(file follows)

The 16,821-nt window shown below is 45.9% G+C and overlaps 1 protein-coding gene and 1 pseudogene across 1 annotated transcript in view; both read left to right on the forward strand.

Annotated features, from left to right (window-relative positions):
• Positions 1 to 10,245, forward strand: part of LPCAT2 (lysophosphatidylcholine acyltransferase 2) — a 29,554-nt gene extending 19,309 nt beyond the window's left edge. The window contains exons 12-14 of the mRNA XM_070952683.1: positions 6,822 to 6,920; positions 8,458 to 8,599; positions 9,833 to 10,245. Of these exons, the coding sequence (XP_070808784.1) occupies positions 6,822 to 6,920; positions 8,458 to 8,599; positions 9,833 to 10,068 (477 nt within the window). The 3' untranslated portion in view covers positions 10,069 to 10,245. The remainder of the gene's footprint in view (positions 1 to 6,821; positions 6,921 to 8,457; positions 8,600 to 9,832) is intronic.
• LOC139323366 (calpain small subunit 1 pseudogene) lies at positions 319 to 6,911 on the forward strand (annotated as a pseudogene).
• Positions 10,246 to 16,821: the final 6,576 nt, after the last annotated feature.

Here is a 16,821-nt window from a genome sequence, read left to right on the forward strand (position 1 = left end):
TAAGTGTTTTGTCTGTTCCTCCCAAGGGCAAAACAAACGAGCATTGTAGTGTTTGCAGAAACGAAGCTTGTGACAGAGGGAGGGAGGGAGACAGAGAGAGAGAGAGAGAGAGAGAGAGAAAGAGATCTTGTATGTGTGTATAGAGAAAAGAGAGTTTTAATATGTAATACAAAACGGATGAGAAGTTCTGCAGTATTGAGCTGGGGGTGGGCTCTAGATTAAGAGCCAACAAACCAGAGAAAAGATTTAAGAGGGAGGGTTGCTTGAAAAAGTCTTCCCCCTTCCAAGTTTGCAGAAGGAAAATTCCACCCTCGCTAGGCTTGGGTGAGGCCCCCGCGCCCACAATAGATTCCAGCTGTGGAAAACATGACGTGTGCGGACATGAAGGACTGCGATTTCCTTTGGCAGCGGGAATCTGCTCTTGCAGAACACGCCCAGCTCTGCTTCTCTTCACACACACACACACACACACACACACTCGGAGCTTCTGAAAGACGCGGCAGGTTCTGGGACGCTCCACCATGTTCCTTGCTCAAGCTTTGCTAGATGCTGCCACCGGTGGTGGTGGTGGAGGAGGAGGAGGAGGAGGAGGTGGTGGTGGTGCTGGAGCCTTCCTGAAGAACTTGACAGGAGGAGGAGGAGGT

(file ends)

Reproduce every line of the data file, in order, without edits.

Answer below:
The 16,821-nt window shown below is 45.9% G+C and overlaps 1 protein-coding gene and 1 pseudogene across 1 annotated transcript in view; both read left to right on the forward strand.

Annotated features, from left to right (window-relative positions):
• Positions 1 to 10,245, forward strand: part of LPCAT2 (lysophosphatidylcholine acyltransferase 2) — a 29,554-nt gene extending 19,309 nt beyond the window's left edge. The window contains exons 12-14 of the mRNA XM_070952683.1: positions 6,822 to 6,920; positions 8,458 to 8,599; positions 9,833 to 10,245. Of these exons, the coding sequence (XP_070808784.1) occupies positions 6,822 to 6,920; positions 8,458 to 8,599; positions 9,833 to 10,068 (477 nt within the window). The 3' untranslated portion in view covers positions 10,069 to 10,245. The remainder of the gene's footprint in view (positions 1 to 6,821; positions 6,921 to 8,457; positions 8,600 to 9,832) is intronic.
• LOC139323366 (calpain small subunit 1 pseudogene) lies at positions 319 to 6,911 on the forward strand (annotated as a pseudogene).
• Positions 10,246 to 16,821: the final 6,576 nt, after the last annotated feature.

Here is a 16,821-nt window from a genome sequence, read left to right on the forward strand (position 1 = left end):
TAAGTGTTTTGTCTGTTCCTCCCAAGGGCAAAACAAACGAGCATTGTAGTGTTTGCAGAAACGAAGCTTGTGACAGAGGGAGGGAGGGAGACAGAGAGAGAGAGAGAGAGAGAGAGAGAAAGAGATCTTGTATGTGTGTATAGAGAAAAGAGAGTTTTAATATGTAATACAAAACGGATGAGAAGTTCTGCAGTATTGAGCTGGGGGTGGGCTCTAGATTAAGAGCCAACAAACCAGAGAAAAGATTTAAGAGGGAGGGTTGCTTGAAAAAGTCTTCCCCCTTCCAAGTTTGCAGAAGGAAAATTCCACCCTCGCTAGGCTTGGGTGAGGCCCCCGCGCCCACAATAGATTCCAGCTGTGGAAAACATGACGTGTGCGGACATGAAGGACTGCGATTTCCTTTGGCAGCGGGAATCTGCTCTTGCAGAACACGCCCAGCTCTGCTTCTCTTCACACACACACACACACACACACACACTCGGAGCTTCTGAAAGACGCGGCAGGTTCTGGGACGCTCCACCATGTTCCTTGCTCAAGCTTTGCTAGATGCTGCCACCGGTGGTGGTGGTGGAGGAGGAGGAGGAGGAGGAGGTGGTGGTGGTGCTGGAGCCTTCCTGAAGAACTTGACAGGAGGAGGAGGAGGT